A key component of this is the fact that weapons traveling at hypersonic speeds would present serious complications for targets hoping to defend against them — they would have only seconds with which to respond or defend against an approaching or incoming attack.
Hypersonic weapons will quite likely be engineered as “kinetic energy” strike weapons, meaning they will not use explosives but rather rely upon sheer speed and the force of impact to destroy targets, a senior weapons developer told Warrior Maven.
For this and other reasons, the U.S. has been fast-tracking development of its own hypersonic weapons; the U.S. has conducted various hypersonic weapons developmental experiments with Australia in recent months.
Air Force weapons developers say the service will likely have some initial hypersonic weapons ready by sometime in the 2020s. A bit further away, in the 2030s, the service could have a hypersonic drone or ISR (intelligence, surveillance, reconnaissance) vehicle, former senior Air Force weapons developers have told Warrior Maven over the course of several previous interviews.
A super high-speed drone or ISR platform would better enable air vehicles to rapidly enter and exit enemy territory and send back relevant imagery without being detected by enemy radar or shot down.
By the 2040s, however, the Air Force could very well have a hypersonic “strike” ISR platform, able to both conduct surveillance and delivery weapons, Air Force weapons developers have told Warrior Maven.
The pursuit of advanced sensor technology able to detect hypersonic weapons attacks emerged as Pennett’s explanation of the $9.9 billion MDA portion of the President’s defense budget.
Citing serious missile threats from North Korea, Iran, and other possible hostile actors, the US Missile Defense Agency is aggressively pursuing a plan to rapidly increase its number of Ground Based Interceptors to 64 by 2023, Pennett said.
U.S. plans to expand homeland missile defenses by adding a new missile field and deploying 20 additional GBIs at Fort Greely, Alaska, he added.
”MDA will ensure the number of fielded GBIs is sustained at 64, while performing GBI upgrades and maintenance by adding two additional silos in Missile Field 1 at Fort Greely and purchasing six additional configuration 2 booster vehicles,” Pennett told reporters.
Specific to North Korea, Pennett cited a fast-growing ICBM threat to the continental United States.
“In July 2017, North Korea launched two Hwasong-14 intercontinental ballistic missiles, or ICBMs, on highly lofted trajectories that impacted in the Sea of Japan,” he said.
Pennett also cited North Korea’s November launch of a Hwasong-15 ICBM, which if fired on a lower trajectory could have reached the continental U.S.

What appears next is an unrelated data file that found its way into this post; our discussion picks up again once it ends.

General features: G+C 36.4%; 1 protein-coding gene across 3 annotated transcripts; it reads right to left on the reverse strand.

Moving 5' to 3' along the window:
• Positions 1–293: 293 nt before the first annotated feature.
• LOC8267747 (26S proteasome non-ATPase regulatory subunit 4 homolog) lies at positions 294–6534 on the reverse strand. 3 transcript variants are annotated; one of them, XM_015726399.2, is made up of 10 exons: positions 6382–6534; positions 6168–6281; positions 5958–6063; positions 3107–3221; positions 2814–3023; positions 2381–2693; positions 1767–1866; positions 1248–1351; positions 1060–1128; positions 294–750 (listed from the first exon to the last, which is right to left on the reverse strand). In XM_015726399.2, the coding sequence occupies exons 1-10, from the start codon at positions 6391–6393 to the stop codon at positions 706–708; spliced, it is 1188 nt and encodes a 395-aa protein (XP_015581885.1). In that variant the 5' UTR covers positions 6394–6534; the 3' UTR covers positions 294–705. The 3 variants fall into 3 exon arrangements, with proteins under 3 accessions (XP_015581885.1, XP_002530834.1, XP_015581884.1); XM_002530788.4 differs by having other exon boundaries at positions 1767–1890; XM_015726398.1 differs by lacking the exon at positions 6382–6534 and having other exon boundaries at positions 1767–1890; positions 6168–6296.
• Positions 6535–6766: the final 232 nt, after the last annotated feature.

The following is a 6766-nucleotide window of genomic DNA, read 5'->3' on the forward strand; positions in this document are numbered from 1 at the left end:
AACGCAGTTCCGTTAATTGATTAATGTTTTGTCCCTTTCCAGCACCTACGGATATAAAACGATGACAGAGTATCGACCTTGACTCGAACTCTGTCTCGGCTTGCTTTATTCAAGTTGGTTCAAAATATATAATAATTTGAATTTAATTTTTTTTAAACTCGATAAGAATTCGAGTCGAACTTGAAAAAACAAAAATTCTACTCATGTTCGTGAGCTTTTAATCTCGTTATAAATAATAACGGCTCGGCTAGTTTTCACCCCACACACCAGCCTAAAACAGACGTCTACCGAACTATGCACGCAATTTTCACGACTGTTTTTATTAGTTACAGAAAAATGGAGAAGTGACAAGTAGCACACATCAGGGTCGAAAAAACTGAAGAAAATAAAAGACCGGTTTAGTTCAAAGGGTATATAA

“North Korea is developing a cold launch, solid fuel, submarine-launched ballistic missile. Today, North Korea fields hundreds of SCUD and No Dong missiles that can reach our allies and U.S. forces forward deployed in the Republic of Korea and Japan,” Pennett said.
Iran may also soon have an ability to produce and launch an ICBM able to reach the U.S., Pennett said, adding that the country already has ballistic missiles able to hit areas as far away as southeastern Europe.
The budget also emphasizes MDA’s Redesigned Kill Vehicle, Long Range Discrimination Radar, and Sea-Based X-Band radar, among other things.
Rows of chairs were filled with family members, close friends and fellow military members. As the ceremony began, all eyes were on the couple standing up front.
Thirteen years earlier, the scene was nearly identical. Back then, John was wearing his Air Force uniform, though Jennifer was wearing a wedding gown. Now, they were wearing flightsuits with oak-leaf rank on the shoulders.
And, the same friend spoke at both events. Jared Kennish first made his remarks as the best man, and now as a colonel and the 131st Bomb Wing Operation’s Group commander at Whiteman Air Force Base.
“It’s an honor to speak as John and Jennifer Avery retire from the Air Force, just as it was to speak at their wedding,” Kennish said. “This couple has made history.”
Lt. Col. John Avery and Lt. Col. Jennifer Avery were the first husband-wife pilot team to fly the B-2 Spirit.
Their two, 20-year-long careers culminated with the couple’s joint retirement ceremony on Sept. 7, 2018, at Whiteman AFB, Missouri.
Jennifer retires with more than 1,600 flying hours in the active-duty Air Force and Missouri Air National Guard. John retires with more than 2,500 flying hours in the active-duty Air Force and Missouri ANG.
The Air Force retirement is a traditional ceremony that signifies the completion of an Airman’s long, honorable career of service to his or her country.
“This is a thank-you for a job well-done,” Kennish said, “and an opportunity to highlight the history made by this couple – both individually and together.”
Of the hundreds of B-2 pilots to come after John and Jennifer, just two other married couples are among them. It’s just one of their many distinctions. Being first is a theme for the Averys.
Growing up in Miami, Jennifer said she was “shy and maybe even a little insecure – uncertain of myself.” After high school, she headed to Georgia Institute of Technology in Atlanta. She carried with her a childhood memory of visiting an Air Force base in Charleston, South Carolina. “I’ll never forget my Uncle Bill taking me into a flight simulator. That stuck with me, even to this day. I thought flying was incredible.”